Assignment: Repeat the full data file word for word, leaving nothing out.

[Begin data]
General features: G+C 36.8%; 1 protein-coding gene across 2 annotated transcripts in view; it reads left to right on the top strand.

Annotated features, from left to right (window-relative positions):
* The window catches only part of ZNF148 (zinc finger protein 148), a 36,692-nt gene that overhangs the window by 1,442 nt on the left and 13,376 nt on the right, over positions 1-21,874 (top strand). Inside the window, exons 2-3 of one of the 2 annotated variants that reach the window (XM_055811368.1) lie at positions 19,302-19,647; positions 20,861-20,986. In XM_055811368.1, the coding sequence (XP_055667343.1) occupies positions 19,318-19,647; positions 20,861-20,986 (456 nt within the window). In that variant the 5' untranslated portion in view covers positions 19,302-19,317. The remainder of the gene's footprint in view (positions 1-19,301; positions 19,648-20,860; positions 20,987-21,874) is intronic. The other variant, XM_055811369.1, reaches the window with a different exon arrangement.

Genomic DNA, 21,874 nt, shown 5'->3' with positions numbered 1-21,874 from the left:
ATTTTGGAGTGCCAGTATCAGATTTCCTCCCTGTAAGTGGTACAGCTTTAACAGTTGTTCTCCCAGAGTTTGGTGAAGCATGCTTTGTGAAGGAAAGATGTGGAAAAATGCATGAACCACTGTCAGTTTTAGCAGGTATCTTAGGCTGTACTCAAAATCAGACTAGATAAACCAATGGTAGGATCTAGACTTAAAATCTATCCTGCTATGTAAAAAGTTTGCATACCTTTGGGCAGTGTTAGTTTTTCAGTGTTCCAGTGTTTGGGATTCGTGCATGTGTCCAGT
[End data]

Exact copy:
General features: G+C 36.8%; 1 protein-coding gene across 2 annotated transcripts in view; it reads left to right on the top strand.

Annotated features, from left to right (window-relative positions):
* The window catches only part of ZNF148 (zinc finger protein 148), a 36,692-nt gene that overhangs the window by 1,442 nt on the left and 13,376 nt on the right, over positions 1-21,874 (top strand). Inside the window, exons 2-3 of one of the 2 annotated variants that reach the window (XM_055811368.1) lie at positions 19,302-19,647; positions 20,861-20,986. In XM_055811368.1, the coding sequence (XP_055667343.1) occupies positions 19,318-19,647; positions 20,861-20,986 (456 nt within the window). In that variant the 5' untranslated portion in view covers positions 19,302-19,317. The remainder of the gene's footprint in view (positions 1-19,301; positions 19,648-20,860; positions 20,987-21,874) is intronic. The other variant, XM_055811369.1, reaches the window with a different exon arrangement.

Genomic DNA, 21,874 nt, shown 5'->3' with positions numbered 1-21,874 from the left:
ATTTTGGAGTGCCAGTATCAGATTTCCTCCCTGTAAGTGGTACAGCTTTAACAGTTGTTCTCCCAGAGTTTGGTGAAGCATGCTTTGTGAAGGAAAGATGTGGAAAAATGCATGAACCACTGTCAGTTTTAGCAGGTATCTTAGGCTGTACTCAAAATCAGACTAGATAAACCAATGGTAGGATCTAGACTTAAAATCTATCCTGCTATGTAAAAAGTTTGCATACCTTTGGGCAGTGTTAGTTTTTCAGTGTTCCAGTGTTTGGGATTCGTGCATGTGTCCAGT